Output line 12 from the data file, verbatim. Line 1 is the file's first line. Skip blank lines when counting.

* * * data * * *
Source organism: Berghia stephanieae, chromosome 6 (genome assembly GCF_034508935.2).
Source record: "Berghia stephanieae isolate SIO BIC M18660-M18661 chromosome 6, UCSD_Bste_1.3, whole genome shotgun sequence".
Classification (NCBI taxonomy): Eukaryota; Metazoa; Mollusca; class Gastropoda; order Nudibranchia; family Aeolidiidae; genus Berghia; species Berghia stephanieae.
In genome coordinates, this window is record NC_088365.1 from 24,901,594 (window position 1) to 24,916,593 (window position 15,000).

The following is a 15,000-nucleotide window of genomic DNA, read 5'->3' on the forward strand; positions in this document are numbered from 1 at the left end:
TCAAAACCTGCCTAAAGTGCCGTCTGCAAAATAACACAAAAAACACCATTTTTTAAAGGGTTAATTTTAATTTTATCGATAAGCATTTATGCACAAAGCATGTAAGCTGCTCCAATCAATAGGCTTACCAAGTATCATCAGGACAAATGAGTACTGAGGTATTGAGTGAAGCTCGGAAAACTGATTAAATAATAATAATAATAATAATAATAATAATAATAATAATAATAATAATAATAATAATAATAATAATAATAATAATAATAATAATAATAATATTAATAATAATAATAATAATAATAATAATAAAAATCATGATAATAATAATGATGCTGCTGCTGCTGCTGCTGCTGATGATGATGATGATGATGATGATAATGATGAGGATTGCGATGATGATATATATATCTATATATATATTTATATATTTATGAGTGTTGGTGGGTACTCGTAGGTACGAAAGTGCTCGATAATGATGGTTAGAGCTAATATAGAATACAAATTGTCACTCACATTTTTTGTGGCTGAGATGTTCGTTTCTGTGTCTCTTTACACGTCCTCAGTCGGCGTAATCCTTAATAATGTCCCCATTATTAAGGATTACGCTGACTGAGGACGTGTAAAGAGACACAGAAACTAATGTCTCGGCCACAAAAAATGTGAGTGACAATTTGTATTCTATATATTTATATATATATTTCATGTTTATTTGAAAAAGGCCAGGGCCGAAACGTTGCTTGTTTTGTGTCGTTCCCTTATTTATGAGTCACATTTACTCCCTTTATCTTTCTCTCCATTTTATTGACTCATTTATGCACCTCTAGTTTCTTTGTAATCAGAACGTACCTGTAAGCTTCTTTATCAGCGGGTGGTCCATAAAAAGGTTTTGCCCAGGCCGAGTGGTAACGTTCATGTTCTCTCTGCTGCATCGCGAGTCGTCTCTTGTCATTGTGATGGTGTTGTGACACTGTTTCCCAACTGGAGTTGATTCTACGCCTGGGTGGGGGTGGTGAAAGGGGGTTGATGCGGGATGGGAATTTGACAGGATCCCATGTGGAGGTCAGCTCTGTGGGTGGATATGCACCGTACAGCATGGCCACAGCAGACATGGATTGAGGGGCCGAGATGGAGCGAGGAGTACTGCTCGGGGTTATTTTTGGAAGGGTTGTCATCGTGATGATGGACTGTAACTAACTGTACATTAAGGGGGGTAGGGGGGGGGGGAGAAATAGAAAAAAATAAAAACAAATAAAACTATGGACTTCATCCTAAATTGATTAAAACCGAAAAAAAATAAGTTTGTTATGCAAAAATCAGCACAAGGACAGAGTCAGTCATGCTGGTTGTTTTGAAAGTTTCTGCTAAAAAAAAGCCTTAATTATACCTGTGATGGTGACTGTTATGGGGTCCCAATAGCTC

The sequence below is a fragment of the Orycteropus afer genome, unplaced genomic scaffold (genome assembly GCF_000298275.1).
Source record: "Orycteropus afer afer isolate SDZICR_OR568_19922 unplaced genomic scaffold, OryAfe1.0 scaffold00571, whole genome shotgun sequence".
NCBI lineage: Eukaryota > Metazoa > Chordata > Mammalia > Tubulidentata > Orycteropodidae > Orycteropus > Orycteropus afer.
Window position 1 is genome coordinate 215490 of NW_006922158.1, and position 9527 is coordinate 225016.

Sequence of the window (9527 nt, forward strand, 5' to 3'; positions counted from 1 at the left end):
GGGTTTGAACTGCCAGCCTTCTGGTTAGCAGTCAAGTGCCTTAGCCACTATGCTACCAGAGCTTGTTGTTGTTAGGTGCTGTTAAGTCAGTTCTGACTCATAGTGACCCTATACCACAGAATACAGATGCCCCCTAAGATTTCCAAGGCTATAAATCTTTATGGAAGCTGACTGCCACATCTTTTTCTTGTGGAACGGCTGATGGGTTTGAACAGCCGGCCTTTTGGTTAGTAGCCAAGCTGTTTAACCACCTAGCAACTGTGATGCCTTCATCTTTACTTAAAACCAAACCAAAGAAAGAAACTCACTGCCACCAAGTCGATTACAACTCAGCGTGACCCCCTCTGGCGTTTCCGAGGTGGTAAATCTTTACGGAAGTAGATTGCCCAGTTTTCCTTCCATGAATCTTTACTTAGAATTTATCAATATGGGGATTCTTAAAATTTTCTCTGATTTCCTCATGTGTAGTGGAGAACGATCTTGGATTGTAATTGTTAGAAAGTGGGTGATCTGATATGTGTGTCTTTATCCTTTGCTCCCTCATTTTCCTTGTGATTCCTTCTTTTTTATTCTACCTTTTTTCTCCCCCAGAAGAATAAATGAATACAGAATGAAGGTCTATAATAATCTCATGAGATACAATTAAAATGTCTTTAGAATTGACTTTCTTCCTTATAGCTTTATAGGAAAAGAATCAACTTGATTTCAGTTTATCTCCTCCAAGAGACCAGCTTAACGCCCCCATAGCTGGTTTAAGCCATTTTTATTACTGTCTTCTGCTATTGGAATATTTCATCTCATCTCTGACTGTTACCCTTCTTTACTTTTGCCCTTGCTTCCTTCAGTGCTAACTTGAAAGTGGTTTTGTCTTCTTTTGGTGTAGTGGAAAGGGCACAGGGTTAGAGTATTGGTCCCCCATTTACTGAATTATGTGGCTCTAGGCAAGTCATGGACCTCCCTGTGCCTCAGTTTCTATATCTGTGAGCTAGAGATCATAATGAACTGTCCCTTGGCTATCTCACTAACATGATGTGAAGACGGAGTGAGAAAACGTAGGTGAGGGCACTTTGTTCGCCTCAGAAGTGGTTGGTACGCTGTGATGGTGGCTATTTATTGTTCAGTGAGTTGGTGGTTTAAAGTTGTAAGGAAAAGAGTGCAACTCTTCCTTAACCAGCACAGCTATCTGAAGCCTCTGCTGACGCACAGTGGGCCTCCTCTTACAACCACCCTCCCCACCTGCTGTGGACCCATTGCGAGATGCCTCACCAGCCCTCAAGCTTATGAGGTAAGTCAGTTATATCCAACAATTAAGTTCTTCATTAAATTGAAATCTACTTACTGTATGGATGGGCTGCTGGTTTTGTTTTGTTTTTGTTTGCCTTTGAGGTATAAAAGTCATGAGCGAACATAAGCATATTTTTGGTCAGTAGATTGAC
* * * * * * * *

GGGTTTGAACTGCCAGCCTTCTGGTTAGCAGTCAAGTGCCTTAGCCACTATGCTACCAGAGCTTGTTGTTGTTAGGTGCTGTTAAGTCAGTTCTGACTCATAGTGACCCTATACCACAGAATACAGATGCCCCCTAAGATTTCCAAGGCTATAAATCTTTATGGAAGCTGACTGCCACATCTTTTTCTTGTGGAACGGCTGATGGGTTTGAACAGCCGGCCTTTTGGTTAGTAGCCAAGCTGTTTAACCACCTAGCAACTGTGATGCCTTCATCTTTACTTAAAACCAAACCAAAGAAAGAAACTCACTGCCACCAAGTCGATTACAACTCAGCGTGACCCCCTCTGGCGTTTCCGAGGTGGTAAATCTTTACGGAAGTAGATTGCCCAGTTTTCCTTCCATGAATCTTTACTTAGAATTTATCAATATGGGGATTCTTAAAATTTTCTCTGATTTCCTCATGTGTAGTGGAGAACGATCTTGGATTGTAATTGTTAGAAAGTGGGTGATCTGATATGTGTGTCTTTATCCTTTGCTCCCTCATTTTCCTTGTGATTCCTTCTTTTTTATTCTACCTTTTTTCTCCCCCAGAAGAATAAATGAATACAGAATGAAGGTCTATAATAATCTCATGAGATACAATTAAAATGTCTTTAGAATTGACTTTCTTCCTTATAGCTTTATAGGAAAAGAATCAACTTGATTTCAGTTTATCTCCTCCAAGAGACCAGCTTAACGCCCCCATAGCTGGTTTAAGCCATTTTTATTACTGTCTTCTGCTATTGGAATATTTCATCTCATCTCTGACTGTTACCCTTCTTTACTTTTGCCCTTGCTTCCTTCAGTGCTAACTTGAAAGTGGTTTTGTCTTCTTTTGGTGTAGTGGAAAGGGCACAGGGTTAGAGTATTGGTCCCCCATTTACTGAATTATGTGGCTCTAGGCAAGTCATGGACCTCCCTGTGCCTCAGTTTCTATATCTGTGAGCTAGAGATCATAATGAACTGTCCCTTGGCTATCTCACTAACATGATGTGAAGACGGAGTGAGAAAACGTAGGTGAGGGCACTTTGTTCGCCTCAGAAGTGGTTGGTACGCTGTGATGGTGGCTATTTATTGTTCAGTGAGTTGGTGGTTTAAAGTTGTAAGGAAAAGAGTGCAACTCTTCCTTAACCAGCACAGCTATCTGAAGCCTCTGCTGACGCACAGTGGGCCTCCTCTTACAACCACCCTCCCCACCTGCTGTGGACCCATTGCGAGATGCCTCACCAGCCCTCAAGCTTATGAGGTAAGTCAGTTATATCCAACAATTAAGTTCTTCATTAAATTGAAATCTACTTACTGTATGGATGGGCTGCTGGTTTTGTTTTGTTTTTGTTTGCCTTTGAGGTATAAAAGTCATGAGCGAACATAAGCATATTTTTGGTCAGTAGATTGAC